Congress ducks postal reform

Senate Majority leader Harry Reid, D-Nev., is challenging the U.S. Postal Service’s move to halt Saturday delivery of first-class mail, effective in August, saying that’s a decision reserved for Congress.

The cost-cutting move is intended to save about $2 billion.

“Cutting down mail delivery to five days per week will not save the Postal Service from insolvency,” anyway, Sen. Reid added.

That’s probably true. But that does mean the postmaster shouldn’t even try?

An end to Saturday deliveries — along with closing inefficient post offices in small towns, and some redundant stations even in Las Vegas — was first suggested last year as part of a strategy to stanch the hemorrhaging at an agency that lost almost $16 billion in 2012.

The underlying problem of the Postal Service — other than the rise of e-mail — is the vastly expensive pension and retiree health care obligations which were imposed on it by past administrations. Some now suggest amending a 2006 law that forces the agency to pre-fund its pension plan.

But is the solution to allow the service to run up vast new obligations under unsustainable union contracts, without salting away funds to cover them? That’s a sure recipe for either vast tax hikes in the future, or broken promises to postal retirees.

The problems of the post office are a microcosm of the unwillingness of our elected delegates in Washington to endure a little political pain in order to adopt obvious and lasting solutions. Of course individual neighborhoods and hamlets are going to squawk if the Postal Service consolidates offices and trims services to become a modern, 21st century enterprise in competition with the internet. But would they rather the post office go bankrupt and shut its doors?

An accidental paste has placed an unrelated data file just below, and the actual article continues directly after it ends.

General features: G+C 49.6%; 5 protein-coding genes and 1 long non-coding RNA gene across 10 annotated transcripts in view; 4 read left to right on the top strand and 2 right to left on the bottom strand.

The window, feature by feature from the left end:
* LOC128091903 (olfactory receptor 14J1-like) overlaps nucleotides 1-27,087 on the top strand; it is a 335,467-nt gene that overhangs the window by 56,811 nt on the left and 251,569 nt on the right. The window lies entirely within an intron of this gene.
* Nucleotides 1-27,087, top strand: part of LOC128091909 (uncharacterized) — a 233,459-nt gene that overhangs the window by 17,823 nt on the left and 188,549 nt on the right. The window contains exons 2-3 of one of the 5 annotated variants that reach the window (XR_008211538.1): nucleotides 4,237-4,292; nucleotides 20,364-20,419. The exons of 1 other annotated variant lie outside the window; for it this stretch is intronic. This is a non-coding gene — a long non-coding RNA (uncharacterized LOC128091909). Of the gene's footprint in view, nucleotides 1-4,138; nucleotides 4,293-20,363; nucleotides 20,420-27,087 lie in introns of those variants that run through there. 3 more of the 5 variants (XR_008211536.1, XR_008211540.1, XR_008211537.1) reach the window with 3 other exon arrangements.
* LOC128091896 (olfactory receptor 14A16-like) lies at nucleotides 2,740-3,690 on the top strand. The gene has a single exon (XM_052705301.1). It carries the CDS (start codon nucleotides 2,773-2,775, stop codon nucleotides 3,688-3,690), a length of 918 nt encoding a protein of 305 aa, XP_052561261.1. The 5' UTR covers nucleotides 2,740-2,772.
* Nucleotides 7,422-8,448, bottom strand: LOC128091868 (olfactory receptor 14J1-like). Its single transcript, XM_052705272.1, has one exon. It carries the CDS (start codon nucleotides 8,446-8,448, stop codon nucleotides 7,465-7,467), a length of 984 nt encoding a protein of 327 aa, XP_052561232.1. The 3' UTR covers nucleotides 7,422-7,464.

The USPS is actually profitable, absent its pension obligations. So we all know what would happen if the postal service were a private company. Its profitable assets and operations would be acquired by a new operator in bankruptcy, and both current employees and retirees — while they would take a haircut — would be guaranteed some part of what they’ve been promised, with the Pension Benefit Guaranty Corporation presumably playing some role.

Sen. Reid and his brethren could broker just such a deal this year, putting the Postal Service on a sound financial footing for decades to come. That would require telling many of the parties they’re not going to get everything they want. All it would require are boldness and leadership.

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